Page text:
Every school child in Norfolk is to have the chance to learn a musical instrument from next year thanks to a successful £2.3m bid to boost music education in the county.

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The county council has been given the money by the Arts Council England to develop one of 11 music education hubs in the eastern region. Suffolk County Music Service and Cambridgeshire County Council were also successful in bidding for grants.

The initiative aims to bring about a major change in the way music is taught across the country.

In Norfolk, the hub will bring together orchestras, choirs, schools, teachers and performers to boost music learning in all of the county’s schools.

The £2.3m grant is set to be used in four key ways:

Giving every child aged five to 18 the chance to learn an instrument as part of weekly, whole class ensembles for a minimum of a term.

Regular singing opportunities including choirs and vocal ensembles for every pupil through a new “singing strategy”.

More opportunities for children to play in ensembles.

Making clear progression routes available and affordable to all young people.

Phil Hardy, deputy cabinet member for education at Norfolk County Council, said: “We are fortunate to have a world class music service in Norfolk that enables thousands of children to develop their creative skills every year, working directly with schools and partner organisations.

“This is very significant funding, which will help to open the service up to even more children and young people, giving them the chance to learn musical instruments, as well as sing and perform. We know that music can help engage young people in learning by enhancing communication skills, improving listening skills and encouraging team work.”

The County Council’s music service already works closely with groups including the Britten Sinfonia, Sing Up and the Voices Foundation. Its Youth Orchestra holds regular concerts and, over the last year, the county has joined up with young musicians in Serbia and Germany to develop an international Triorca orchestra.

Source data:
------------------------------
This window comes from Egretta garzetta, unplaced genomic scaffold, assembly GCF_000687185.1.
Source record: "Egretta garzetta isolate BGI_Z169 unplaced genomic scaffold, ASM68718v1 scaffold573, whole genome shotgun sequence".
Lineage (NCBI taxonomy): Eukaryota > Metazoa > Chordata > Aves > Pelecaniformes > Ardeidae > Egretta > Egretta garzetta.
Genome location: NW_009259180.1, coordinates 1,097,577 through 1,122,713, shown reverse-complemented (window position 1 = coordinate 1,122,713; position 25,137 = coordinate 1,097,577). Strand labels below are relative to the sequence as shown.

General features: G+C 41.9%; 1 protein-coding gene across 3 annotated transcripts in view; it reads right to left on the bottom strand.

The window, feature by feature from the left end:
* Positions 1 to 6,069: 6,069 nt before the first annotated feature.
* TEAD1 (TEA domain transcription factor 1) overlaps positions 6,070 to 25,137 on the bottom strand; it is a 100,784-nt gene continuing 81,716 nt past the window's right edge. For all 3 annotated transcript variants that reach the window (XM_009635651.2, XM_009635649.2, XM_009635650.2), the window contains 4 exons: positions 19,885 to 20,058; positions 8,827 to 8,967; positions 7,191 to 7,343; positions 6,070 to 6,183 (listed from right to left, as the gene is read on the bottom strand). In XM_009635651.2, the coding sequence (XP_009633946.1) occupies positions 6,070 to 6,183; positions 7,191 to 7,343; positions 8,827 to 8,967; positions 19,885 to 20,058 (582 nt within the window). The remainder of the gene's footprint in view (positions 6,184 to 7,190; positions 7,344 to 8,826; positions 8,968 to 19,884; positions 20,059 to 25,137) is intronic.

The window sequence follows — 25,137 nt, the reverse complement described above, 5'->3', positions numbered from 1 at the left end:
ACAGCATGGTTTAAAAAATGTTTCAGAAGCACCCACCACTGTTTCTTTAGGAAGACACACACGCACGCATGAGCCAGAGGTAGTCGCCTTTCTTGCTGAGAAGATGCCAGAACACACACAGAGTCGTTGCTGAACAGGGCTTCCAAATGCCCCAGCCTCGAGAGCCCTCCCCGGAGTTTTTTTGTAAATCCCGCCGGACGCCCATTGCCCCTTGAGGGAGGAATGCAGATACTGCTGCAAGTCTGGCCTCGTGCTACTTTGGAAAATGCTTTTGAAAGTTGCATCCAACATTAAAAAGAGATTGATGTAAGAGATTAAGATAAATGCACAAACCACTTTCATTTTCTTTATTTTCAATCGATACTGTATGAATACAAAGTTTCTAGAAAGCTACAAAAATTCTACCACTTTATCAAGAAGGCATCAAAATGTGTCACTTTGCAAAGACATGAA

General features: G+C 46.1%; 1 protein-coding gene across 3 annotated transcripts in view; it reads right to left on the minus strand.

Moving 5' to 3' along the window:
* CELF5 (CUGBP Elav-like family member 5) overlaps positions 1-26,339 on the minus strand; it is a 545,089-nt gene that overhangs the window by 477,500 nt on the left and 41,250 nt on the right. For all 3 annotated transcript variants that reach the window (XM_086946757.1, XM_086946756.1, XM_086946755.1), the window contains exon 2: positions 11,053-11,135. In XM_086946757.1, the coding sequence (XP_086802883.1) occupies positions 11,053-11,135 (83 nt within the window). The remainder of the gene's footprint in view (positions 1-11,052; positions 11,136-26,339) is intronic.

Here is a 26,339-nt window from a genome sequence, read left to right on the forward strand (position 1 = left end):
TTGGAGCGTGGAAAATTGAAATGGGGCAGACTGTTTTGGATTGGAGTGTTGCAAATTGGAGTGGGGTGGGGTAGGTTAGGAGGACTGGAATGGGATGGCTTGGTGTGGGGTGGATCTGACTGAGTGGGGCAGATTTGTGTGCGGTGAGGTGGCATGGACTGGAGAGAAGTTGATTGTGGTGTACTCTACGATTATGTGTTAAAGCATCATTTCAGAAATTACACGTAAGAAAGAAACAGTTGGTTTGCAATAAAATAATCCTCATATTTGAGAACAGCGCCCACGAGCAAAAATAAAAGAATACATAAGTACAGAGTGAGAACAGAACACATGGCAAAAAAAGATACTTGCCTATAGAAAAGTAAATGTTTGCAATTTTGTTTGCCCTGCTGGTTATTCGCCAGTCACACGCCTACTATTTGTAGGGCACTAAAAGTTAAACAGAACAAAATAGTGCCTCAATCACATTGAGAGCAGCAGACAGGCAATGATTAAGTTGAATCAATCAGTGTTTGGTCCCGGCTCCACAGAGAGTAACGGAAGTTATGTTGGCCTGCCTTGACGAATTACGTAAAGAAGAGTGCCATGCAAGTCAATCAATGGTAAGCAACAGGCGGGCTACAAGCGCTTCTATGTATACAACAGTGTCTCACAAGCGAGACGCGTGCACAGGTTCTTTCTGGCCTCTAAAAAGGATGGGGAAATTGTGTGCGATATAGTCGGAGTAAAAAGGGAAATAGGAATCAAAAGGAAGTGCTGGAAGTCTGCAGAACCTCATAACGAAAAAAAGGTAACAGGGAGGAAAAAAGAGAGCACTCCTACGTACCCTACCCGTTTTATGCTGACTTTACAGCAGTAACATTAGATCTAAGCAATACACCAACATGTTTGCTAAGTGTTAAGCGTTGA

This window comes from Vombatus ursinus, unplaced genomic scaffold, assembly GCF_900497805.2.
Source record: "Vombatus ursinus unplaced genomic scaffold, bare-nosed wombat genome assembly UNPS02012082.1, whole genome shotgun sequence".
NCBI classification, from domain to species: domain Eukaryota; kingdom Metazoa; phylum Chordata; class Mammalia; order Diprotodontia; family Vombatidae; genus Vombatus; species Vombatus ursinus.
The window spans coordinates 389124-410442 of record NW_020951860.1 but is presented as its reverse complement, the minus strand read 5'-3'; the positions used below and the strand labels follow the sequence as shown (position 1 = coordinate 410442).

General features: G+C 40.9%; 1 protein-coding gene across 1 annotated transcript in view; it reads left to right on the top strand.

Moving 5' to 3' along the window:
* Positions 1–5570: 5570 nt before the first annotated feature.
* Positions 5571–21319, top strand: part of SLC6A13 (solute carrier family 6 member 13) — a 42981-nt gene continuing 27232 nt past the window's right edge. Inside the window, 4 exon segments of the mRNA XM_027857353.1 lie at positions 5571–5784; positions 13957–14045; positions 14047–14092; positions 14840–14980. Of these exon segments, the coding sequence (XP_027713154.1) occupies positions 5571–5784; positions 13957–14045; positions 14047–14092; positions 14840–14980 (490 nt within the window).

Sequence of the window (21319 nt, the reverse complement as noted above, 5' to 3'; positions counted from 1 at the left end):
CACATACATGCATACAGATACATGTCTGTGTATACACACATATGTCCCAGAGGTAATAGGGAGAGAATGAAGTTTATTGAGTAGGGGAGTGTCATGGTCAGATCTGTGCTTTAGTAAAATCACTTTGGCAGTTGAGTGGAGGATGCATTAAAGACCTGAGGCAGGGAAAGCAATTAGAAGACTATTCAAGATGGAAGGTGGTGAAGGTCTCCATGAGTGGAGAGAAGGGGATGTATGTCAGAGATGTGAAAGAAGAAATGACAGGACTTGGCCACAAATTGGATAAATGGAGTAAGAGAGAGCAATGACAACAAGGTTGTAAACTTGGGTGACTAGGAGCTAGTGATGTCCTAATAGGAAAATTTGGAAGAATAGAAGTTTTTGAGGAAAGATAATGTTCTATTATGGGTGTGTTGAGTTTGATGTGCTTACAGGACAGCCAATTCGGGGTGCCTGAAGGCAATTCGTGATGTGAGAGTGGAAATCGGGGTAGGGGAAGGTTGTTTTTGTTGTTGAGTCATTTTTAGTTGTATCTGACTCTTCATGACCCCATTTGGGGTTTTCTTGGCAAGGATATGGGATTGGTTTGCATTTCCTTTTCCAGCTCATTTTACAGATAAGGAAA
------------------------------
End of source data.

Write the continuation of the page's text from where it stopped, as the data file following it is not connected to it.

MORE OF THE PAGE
Helen Lax, regional director for the Arts Council in the East, said: “The 11 music education hubs that have been selected in the East will be instrumental in guaranteeing a rich and stimulating music education for every child and young person in the region.”

In total, a network of 122 music education hubs will be created with the aid of Arts Council funding.


  • Maybe NCC could use this money to fund the excel;lent school of music and premises recently shut downm at UEA, rather than reinventing the wheel. Supporting one's university and working together does not seem to matter to turncoat Phillip Hardy.

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    ingo wagenknecht

    Saturday, May 5, 2012

  • A good use for some of the funding would be a County instrument rental scheme. In my experience the stumbling block for many children who might like to play an instrument is affording one or their parents not having the will or confidence to buy an instrument. Some cannot afford it and some are reluctant to buy in case the child loses interest. I realise private rental schemes exist and that some schools will lend, but an organised county wide system would be good.

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    Daisy Roots

    Saturday, May 5, 2012

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